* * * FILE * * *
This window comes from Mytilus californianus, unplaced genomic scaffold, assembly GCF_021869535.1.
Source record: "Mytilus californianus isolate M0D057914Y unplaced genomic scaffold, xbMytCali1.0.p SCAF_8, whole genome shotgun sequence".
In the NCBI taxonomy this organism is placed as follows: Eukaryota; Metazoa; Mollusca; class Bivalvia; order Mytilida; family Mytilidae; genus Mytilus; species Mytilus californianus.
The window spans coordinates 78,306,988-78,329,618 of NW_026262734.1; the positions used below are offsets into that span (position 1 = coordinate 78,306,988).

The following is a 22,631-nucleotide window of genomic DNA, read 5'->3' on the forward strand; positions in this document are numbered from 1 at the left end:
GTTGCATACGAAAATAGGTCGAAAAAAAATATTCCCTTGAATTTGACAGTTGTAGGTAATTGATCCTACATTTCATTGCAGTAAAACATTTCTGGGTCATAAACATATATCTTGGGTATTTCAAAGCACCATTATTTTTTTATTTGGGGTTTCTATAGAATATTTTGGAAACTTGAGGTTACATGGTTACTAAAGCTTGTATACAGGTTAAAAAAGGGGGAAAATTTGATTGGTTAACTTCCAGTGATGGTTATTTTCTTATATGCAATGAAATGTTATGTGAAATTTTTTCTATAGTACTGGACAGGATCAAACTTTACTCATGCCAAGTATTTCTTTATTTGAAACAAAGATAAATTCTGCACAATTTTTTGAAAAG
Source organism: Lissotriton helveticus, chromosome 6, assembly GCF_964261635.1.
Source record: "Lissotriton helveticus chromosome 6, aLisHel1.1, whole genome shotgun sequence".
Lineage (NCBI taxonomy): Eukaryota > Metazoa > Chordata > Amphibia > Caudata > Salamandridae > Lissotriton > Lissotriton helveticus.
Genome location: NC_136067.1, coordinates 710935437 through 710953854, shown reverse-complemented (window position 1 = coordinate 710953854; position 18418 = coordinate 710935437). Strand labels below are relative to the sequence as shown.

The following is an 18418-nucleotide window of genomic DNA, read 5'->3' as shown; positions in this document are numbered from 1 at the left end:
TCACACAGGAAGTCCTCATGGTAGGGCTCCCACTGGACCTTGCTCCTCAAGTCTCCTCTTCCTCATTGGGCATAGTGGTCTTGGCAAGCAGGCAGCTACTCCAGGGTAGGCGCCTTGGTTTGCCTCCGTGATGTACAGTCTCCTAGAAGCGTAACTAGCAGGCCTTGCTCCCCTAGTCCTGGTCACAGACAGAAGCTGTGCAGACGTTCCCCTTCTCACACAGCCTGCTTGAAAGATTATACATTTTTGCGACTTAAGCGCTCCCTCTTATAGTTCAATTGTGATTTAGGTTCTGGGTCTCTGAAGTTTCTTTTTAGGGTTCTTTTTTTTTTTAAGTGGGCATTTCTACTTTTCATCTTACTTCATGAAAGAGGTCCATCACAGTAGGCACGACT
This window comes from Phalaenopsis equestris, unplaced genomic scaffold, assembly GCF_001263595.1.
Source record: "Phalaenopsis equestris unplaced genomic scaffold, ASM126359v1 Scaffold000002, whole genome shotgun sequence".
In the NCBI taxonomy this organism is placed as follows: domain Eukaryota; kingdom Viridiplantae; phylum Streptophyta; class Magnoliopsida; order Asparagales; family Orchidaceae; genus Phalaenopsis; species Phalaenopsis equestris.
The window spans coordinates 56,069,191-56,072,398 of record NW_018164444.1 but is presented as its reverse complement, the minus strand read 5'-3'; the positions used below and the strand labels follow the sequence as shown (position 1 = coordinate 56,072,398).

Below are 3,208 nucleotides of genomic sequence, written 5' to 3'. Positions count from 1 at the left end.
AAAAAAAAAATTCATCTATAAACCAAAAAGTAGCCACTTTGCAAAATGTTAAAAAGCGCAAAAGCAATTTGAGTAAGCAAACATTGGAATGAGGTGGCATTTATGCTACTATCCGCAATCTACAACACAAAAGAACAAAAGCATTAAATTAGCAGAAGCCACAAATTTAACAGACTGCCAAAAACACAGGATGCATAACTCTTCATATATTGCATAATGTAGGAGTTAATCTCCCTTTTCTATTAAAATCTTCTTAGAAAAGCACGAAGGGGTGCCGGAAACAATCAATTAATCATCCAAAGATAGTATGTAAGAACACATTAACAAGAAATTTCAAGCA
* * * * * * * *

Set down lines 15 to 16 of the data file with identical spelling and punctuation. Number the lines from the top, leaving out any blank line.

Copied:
In the NCBI taxonomy this organism is placed as follows: domain Eukaryota; kingdom Viridiplantae; phylum Streptophyta; class Magnoliopsida; order Asparagales; family Orchidaceae; genus Phalaenopsis; species Phalaenopsis equestris.
The window spans coordinates 56,069,191-56,072,398 of record NW_018164444.1 but is presented as its reverse complement, the minus strand read 5'-3'; the positions used below and the strand labels follow the sequence as shown (position 1 = coordinate 56,072,398).